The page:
Ricardo Rodriguez Long has helped sell hundreds of new, subsidized clean diesel trucks under a program intended to reduce air pollution at the ports of Los Angeles and Long Beach.

But the sales manager at Los Angeles Freightliner is scratching his head at the latest proposal for cleaning up the ports: scrapping some of the oldest, most polluting trucks and replacing them with pricey big rigs powered by liquefied natural gas.

"We need to face reality," said Rodriguez Long, whose company does not sell LNG-powered big rigs. "If we were going to go to natural gas, where are you going to refuel? We don't have the infrastructure."

Rodriguez Long is not the only trucking industry official questioning the program, the latest proposal under the ports' landmark Clean Air Action Plan. Approved in November, the plan seeks to make significant reductions in air emissions at the ports complex, the region's single largest polluter.

Although a driver or company accepted into the program will be given up to $144,000 to buy a new rig to replace each old one that is scrapped, so far only two trucking companies have sought the funds. The ports extended the deadline for applications to April 2 from March 19 after several applicants failed to complete their applications by the original deadline, port officials said.

(With $8 million in funding from each port and an additional $6 million from the South Coast Air Quality Management District, there is money to replace 150 trucks.)

"Where's the fueling infrastructure?" wondered another Los Angeles-area trucking company official, who asked not to be named. "You need to phase a market in with commercial reality. The thing that concerns me is the reckless pace at which they're moving."

Officials at the ports have been talking about the new $22 million program to industry officials since February, and are targeting old short haul trucks that carry goods to local warehouses. The trucks are among the most polluting, make the most trips and are the only ones suitable given the limited number of LNG refueling stations outside L.A.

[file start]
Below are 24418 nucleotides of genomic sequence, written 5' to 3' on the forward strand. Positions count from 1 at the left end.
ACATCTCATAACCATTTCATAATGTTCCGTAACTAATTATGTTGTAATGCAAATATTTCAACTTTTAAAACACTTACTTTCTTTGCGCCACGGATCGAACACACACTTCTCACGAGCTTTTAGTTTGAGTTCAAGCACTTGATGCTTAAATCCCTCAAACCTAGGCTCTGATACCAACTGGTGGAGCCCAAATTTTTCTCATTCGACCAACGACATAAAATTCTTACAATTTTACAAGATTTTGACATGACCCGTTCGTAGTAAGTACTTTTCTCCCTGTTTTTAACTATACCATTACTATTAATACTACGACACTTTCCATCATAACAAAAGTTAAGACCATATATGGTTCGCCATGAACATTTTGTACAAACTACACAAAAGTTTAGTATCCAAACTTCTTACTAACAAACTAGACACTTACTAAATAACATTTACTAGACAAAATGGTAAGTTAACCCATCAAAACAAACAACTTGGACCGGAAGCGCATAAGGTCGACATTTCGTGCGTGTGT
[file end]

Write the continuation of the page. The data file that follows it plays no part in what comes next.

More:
The program specifically requires the short haul drivers to be "frequent callers," making at least seven port trips weekly, though they represent only a portion of the 16,000 trucks that operate out of both ports.

When asked about the limited fueling infrastructure, Paul Johansen, assistant director of environmental management for the Port of Los Angeles, said the program represents just one of a number of efforts to make the ports more environmentally friendly.

"Our board is very interested in looking at all available technologies that will help us reduce port related air emissions," he said, adding the port even envisions expanding the LNG program should it prove successful over the next few years.

Some takers

Indeed, port officials say that despite the extension of the deadline they have seen expressions of interest from trucking companies and do expect several more applicants before the new deadline passes.

One of the two initial applicants is Southern Counties Express Inc., a Rancho Dominguez-based trucking company with about 130 diesel trucks in its fleet. It has been using an LNG truck for the past four months as part of a preliminary test of the program.

President Brian Griley said the drivers who use the truck give overwhelmingly positive reviews, saying it has all the torque of a diesel truck but none of the bad smell. "There's a lot of skepticism about natural gas trucks, but we are having every success with it," he said.

However, even with his enthusiasm for the trucks, Griley admits that the limited fueling infrastructure could present some problems. In addition, the trucks have a limited range of 300 to 350 miles compared to a range of 500 to 1,000 miles for regular diesel trucks.

The program requires participants to arrange a fueling contract within 30 days of being selected for the program. The guidelines list two options for applicants: building an LNG fueling station or making use of existing LNG stations.

Griley said his company hopes to build its own LNG station, but in the meantime his drivers will use the nearest natural gas station, located at Los Angeles International Airport.

That kind of requirement has all but eliminated independent owner-operators, who are allowed to apply for the program but who say that the fueling options are cost-prohibitive for all but the largest trucking companies.

The Port of Long Beach has released a request for proposals for the construction of an LNG fueling station, but it would not be built before the truck program begins.

Also raising eyebrows is the cost of the LNG trucks. New diesel trucks cost about $100,000 and used rigs can go for as little as $30,000. But LNG trucks can run for upwards of $200,000, so even with the $144,000 grants, truckers would have to shell out more than $50,000 for a new rig that doesn't necessarily have to be replaced.

"It is a very expensive truck," Griley acknowledged. "The only way we'll get these trucks on the road is if there's some grant money to get the cost of these trucks down."

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